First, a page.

Why Belize is the ultimate carribean destination
Stunning Caribbean Beaches
Belize - Crossing the divide
Mention Central America to people and most will talk of Mexico, the famous Aztecs, Guatemala and perhaps the Panama canal. Discuss the Carribean and our thoughts turn to Cuba libres, golden beaches and tropical islands.
In which of these categories does Belize lie? The answer is undoubtedly both. From one of its many cayes you could be mistaken for thinking you were relaxing in the Bahamas, yet move inland and expect to find strong evidence of this countrys Mayan past.
From Mayan civililisation to British Honduras
From 1500 BC onwards the Mayan Civilisation spread to Belize and flourished right up until its decline in 1200 AD. Yet it would be over four hundred years till a settlement of shipwrecked European settlers would appear on the records in 1638. A sustained period of piracy, logging and skirmishes with native settlements then commenced.
It wasnt until the late 18th century that Belize would recieve its first official representative and a further half century passed till it was officially termed the colony of British Honduras. In 1964, full internal government was granted and this led to it receiving its current name of Belize in 1973.
What makes Belize so Special?
Belize has a rich history that can be traced through its people; The Mestizos settled in Northern Belize after fleeing Mexico during the Yucatan Wars. In contrast the Kriols are descendants of the baymen slave owners and slaves that were bought to Belize for the logging industry. The other significant group to be found in Belize is of course the Mayans, many of whom fled from Guatemala to evade slavery after originally being displaced from Belize by the British. Whilst English remains the official national language only 5 percent choose to use it at home.
With such ethnic diversity across such a small country. as a guest you can experience a range of both caribbean and Latin American cultures in just one trip, perhaps fishing from a quiet Caye in the morning and moving inland to visit ancient Mayan ruins in the afternoon!
Squeezed into the east coast of Central America between Mexico and Guatemala, Belize offers the best of caribbean coastline and inland jungle. The north consists mostly of heavily forested coastal plains, yet as you move southwards this gives way to the low Maya mountains. The inland jungle areas offer locations such as mountain pine ridge reserve and Cockscomb Basin Sanctuary reserve. Either of which offer fabulous opportunities to get up close and personal with the jungle flora and fauna of Belize.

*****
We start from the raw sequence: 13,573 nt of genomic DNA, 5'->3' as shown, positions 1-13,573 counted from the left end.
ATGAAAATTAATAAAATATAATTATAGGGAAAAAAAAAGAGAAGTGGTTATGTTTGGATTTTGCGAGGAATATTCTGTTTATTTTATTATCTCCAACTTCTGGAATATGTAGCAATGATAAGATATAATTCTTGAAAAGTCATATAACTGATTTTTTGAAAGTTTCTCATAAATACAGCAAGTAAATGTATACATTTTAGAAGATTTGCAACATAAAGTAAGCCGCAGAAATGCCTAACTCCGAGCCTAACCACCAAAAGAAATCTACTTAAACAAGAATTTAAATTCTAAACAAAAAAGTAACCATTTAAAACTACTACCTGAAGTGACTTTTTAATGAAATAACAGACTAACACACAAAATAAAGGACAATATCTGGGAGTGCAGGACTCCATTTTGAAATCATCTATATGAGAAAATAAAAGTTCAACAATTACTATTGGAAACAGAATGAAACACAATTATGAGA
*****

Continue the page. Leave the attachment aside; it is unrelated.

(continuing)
Running alongside the Belize coast is the second longest reef in the world stretching to over 320 kilometres. The Belize Barrier Reef also contains over 450 islands (Cayes) several of which are inhabited, and also the divers paradise of the Great Blue Hole.
BBQ Lobster on Caye Caulker
It would be hard to describe Belize as having a specific national dish, but there are several dishes that any past visitor would instantly associate with their visit to Belize and its cayes. A popular breakfast typically involves either johnny cakes or fry jacks. Johnny cakes are basically fluffy biscuits that are cut open and either served hot with butter or stuffed with ham and cheese. Fry jacks are similar but are fried and commonly served with sugar as a sweet alternative.
Lunch is the most important meal of the day in Belize. As with much of Central America, rice and beans is a staple meal for much of Belize, served either on its own or with chicken or meat stew. In large cities BBQ chicken served with rice, beans and coleslaw is very popular and not surprisingly the cayes are popular for seafood and, in particular lobster. Personally I think you'd have to go a long way to better the experience of sitting at the end of a pier, feet dangling in the warm Caribbean water and a plate of BBQ lobster on your lap. Not to mention a cold bottle of Belikin beer of course!
Spend more than a few hours in Belize and you'll quickly realise time has little meaning and that life in this country definitely happens at a different pace to the rest of the world. Running late for the 1pm bus? Don't worry, it probably wont leave till 3. Yet if you are not prepared to go with the flow there is plenty to keep you occupied.
Jungle trekking with a guide can be had from one of the main national parks which also offer river tubing or canoeing. Extensive work has been undertaken to open up trails for visitors, incorporating dramatic landmarks such as the Rio Frio caves.
Out on the reef, Caye's such as Caye caulker offer a range of activities. Fishing, sea kayaking and sailing are all easily accessible in the quiet Caribbean waters. Needless to say, such a prestigious reef attracts scuba divers and snorkelers. Several dive companies exist that can offer from single dives to complete diving courses. Even Snorkeling you can expect to see an abundance of fish as well as rays, dolphins and sharks.
Has Belize convinced you yet?
Hopefully this brief guide has given you a little insight into the jewel of the Caribbean that is Belize. Whether you have a few days or a few weeks there is plenty to keep you occupied and plenty to make you fall as in love with Belize as every visitor before you.Finally it seems only appropriate to leave the final word to the people of Belize;
"Arise! Ye sons of the Baymen's clan,
Put on your armours, clear the land!
Drive back the tyrants let despots flee-
Land of the free by the Carib Sea! "
(The Belize National Anthem)